In this lesson, you will learn some basic theories about Visual Basic 2012 programming. We shall focus more on learning by doing. We will keep the theories short so that it would not be too difficult for beginners.
Visual Basic 2012 is an object-oriented and event driven programming language. Event-driven means the VB program runs in response to the user’s action. The actions include clicking the command button, entering text in a text box, choosing an item, closing the application and more.
5.1 The Event Procedure
Each event is related to an object, it is an incident that happens to the object due to the action of the user. A class has events as it creates an instant of a class or an object. When we start a windows application in Visual Basic 2012, we will see a default form with the name Form1 appears in the IDE, it is actually the Form1 Class that inherits from the Form class System.Windows.Forms.Form, as shown in the Form1 properties windows in Figure 5.1.
To start writing code in Visual Basic 2012, click on any part of the form to go into the code window as shown in Figure 5.2. This is the structure of an event procedure. In this case, the event procedure is to load Form1 and it starts with Private Sub and ends with End Sub. This procedure includes the Form1 class and the event Load, and they are bind together with an underscore, i.e. Form_Load. It does nothing other than loading an empty form. You don’t have to worry the rest of the stuff at the moment, they will be explained in later lessons.
Public Class Form1 Private Sub Form1_Load(ByVal sender As System.Object, ByVal e As System.EventArgs) Handles MyBase.Load< End Sub End Class
There are other events associated with the Form1 class, such as click, cursorChanged, DoubleClick, DragDrop, Enter and more, as shown in the diagram Figure 5.2 (It appears when you click on the upper right pane of the code window)
5.2 Writing the code
Now you are ready to write the code for the event procedure so that it will do something more than loading a blank form. The code must be entered between Private Sub…….End Sub. Let’s enter the following code :
Public Class Form1 Private Sub Form1_Load(ByVal sender As System.Object, ByVal e As System.EventArgs) Handles MyBase.Load Me.Text = "My First VB2012 Program" Me.ForeColor = Color.LightGoldenrodYellow Me.BackColor = Color.RoyalBlue End Sub End Class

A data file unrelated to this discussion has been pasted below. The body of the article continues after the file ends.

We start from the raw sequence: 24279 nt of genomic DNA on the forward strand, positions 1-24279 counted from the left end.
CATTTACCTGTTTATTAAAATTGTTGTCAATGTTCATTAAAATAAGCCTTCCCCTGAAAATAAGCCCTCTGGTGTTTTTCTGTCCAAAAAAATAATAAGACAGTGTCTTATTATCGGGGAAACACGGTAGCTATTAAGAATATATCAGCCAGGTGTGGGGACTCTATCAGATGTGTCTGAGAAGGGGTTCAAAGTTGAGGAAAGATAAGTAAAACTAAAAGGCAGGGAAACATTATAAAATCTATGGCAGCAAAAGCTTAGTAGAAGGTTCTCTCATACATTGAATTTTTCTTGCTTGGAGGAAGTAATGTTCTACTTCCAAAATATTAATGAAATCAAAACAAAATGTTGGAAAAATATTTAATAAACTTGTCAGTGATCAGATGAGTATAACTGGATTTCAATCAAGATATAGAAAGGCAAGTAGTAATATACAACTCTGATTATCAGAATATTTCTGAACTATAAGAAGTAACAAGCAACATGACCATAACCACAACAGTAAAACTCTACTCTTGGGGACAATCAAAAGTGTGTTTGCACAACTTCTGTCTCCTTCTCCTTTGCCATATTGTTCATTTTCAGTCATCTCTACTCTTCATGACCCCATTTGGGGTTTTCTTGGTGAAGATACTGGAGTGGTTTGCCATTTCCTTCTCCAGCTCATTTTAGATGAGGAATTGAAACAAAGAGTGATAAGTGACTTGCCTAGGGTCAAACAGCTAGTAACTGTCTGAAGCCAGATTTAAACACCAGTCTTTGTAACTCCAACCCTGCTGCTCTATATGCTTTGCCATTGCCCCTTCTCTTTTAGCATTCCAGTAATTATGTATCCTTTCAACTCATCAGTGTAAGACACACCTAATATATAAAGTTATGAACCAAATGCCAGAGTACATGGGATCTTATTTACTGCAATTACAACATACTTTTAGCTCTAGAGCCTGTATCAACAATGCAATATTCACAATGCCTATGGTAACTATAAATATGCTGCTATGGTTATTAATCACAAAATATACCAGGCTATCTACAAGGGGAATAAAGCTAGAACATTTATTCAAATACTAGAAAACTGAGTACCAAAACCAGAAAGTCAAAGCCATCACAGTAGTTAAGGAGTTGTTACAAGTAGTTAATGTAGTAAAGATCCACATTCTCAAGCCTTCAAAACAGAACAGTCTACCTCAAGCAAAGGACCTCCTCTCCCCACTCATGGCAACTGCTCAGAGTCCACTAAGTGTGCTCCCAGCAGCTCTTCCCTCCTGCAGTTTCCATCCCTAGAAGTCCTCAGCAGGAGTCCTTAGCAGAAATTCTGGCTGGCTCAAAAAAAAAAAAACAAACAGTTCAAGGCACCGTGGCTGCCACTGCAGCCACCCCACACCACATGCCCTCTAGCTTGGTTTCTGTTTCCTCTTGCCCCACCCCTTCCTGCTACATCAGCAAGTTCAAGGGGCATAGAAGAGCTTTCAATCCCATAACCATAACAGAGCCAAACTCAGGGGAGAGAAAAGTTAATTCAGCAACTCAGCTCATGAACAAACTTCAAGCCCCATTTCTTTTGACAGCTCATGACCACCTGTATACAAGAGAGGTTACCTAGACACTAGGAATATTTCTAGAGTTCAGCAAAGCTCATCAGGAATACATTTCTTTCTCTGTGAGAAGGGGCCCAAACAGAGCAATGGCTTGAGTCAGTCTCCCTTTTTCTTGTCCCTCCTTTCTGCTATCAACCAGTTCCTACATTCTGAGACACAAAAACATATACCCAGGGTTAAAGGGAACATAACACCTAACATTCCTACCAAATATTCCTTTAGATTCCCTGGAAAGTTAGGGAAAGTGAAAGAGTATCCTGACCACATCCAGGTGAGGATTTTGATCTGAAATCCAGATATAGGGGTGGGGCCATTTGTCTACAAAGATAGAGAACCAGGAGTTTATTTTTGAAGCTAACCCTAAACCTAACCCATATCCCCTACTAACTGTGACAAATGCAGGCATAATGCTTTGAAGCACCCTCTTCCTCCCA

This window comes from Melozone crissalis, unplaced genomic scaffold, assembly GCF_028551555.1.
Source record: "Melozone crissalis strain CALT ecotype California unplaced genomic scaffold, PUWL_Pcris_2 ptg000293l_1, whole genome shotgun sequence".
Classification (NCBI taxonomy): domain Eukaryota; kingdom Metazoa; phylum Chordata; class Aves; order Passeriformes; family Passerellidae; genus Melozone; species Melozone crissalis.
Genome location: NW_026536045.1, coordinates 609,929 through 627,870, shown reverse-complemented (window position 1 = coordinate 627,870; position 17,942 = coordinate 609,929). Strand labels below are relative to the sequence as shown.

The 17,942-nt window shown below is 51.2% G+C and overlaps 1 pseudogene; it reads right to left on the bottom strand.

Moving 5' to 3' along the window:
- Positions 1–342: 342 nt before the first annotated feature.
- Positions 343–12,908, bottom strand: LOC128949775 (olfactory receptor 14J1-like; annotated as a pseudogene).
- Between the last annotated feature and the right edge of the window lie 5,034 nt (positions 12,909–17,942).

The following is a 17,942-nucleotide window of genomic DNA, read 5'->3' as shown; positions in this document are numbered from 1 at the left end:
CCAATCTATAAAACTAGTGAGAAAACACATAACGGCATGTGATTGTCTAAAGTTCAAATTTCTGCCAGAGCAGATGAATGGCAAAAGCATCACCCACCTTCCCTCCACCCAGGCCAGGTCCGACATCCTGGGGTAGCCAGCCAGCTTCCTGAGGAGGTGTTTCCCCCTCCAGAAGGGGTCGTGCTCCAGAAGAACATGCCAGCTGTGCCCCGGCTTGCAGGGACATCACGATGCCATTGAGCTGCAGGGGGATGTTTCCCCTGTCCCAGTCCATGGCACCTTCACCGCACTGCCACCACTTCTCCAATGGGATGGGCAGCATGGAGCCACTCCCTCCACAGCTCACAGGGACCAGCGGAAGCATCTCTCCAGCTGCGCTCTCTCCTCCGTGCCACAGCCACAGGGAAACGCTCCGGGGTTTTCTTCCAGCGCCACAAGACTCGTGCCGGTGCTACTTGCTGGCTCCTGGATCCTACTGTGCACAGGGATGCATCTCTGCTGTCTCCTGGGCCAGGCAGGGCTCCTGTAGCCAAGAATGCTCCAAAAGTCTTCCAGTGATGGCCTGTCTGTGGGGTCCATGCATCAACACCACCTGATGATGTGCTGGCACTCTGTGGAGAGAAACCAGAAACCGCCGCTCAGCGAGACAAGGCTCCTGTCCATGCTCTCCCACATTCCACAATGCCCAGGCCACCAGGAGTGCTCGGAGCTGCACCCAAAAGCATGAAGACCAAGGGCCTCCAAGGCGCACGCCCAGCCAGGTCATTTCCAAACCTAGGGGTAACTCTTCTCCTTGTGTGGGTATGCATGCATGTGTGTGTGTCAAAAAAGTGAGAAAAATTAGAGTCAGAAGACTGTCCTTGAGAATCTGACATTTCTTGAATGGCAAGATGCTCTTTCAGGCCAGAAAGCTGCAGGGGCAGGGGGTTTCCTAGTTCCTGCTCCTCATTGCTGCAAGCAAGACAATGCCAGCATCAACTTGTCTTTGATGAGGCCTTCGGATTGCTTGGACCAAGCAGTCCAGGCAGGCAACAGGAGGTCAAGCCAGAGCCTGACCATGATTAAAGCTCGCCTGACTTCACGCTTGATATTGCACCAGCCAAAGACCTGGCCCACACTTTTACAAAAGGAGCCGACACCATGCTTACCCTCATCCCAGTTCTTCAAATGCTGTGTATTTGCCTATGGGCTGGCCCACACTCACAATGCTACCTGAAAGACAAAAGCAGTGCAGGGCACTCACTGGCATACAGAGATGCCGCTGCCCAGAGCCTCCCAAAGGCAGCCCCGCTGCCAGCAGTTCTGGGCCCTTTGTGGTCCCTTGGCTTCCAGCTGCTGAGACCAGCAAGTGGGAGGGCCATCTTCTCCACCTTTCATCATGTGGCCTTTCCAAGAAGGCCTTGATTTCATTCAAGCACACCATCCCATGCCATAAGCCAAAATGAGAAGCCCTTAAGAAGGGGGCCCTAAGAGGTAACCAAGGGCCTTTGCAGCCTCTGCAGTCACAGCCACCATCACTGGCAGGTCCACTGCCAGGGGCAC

The first line of the code will change the title of the form to My First Visual Basic 2012 Program, the second line will change the foreground object to LightGoldenrodYellow( in this case, it is a label that you insert into the form and change its text to Foreground) and the last line changes the background to RoyalBlue color. The equal operator = in the code is used to assign something to the object, like assigning yellow color to the foreground of the Form1 object (or an instance of Form1). Me is the name given to the Form1 class. We can also call those lines as Statements. So, the actions of the program will depend on the statements entered by the programmer.
The output is shown Figure 5.3 below:
Here is another example. In this project, you insert one button into the form and change its label text to “Display Hidden Names”. Click on this button to enter the code window and key-in the following code:
Private Sub Button1_Click_1(ByVal sender As System.Object, ByVal e As System.EventArgs) Handles Button1.Click Dim name1, name2, name3, names As String name1 = "George" name2 = "Michael Chan" name3 = "Norman" names=name1 & ","& name2 & "and "& name3 MsgBox(" The hidden names are " & names,,"Hidden Names") End Sub
The keyword Dim is to declare variables name1, name2 and name3 , names as string, which means they can only handle text. The variable names is to accept the names that are joined together by the “&” signs as a single string. The function MsgBox is to display the string in a message box, and the last argument “Hidden Names” is the title of the MsgBox function. The output is shown in Figure 5.4 below: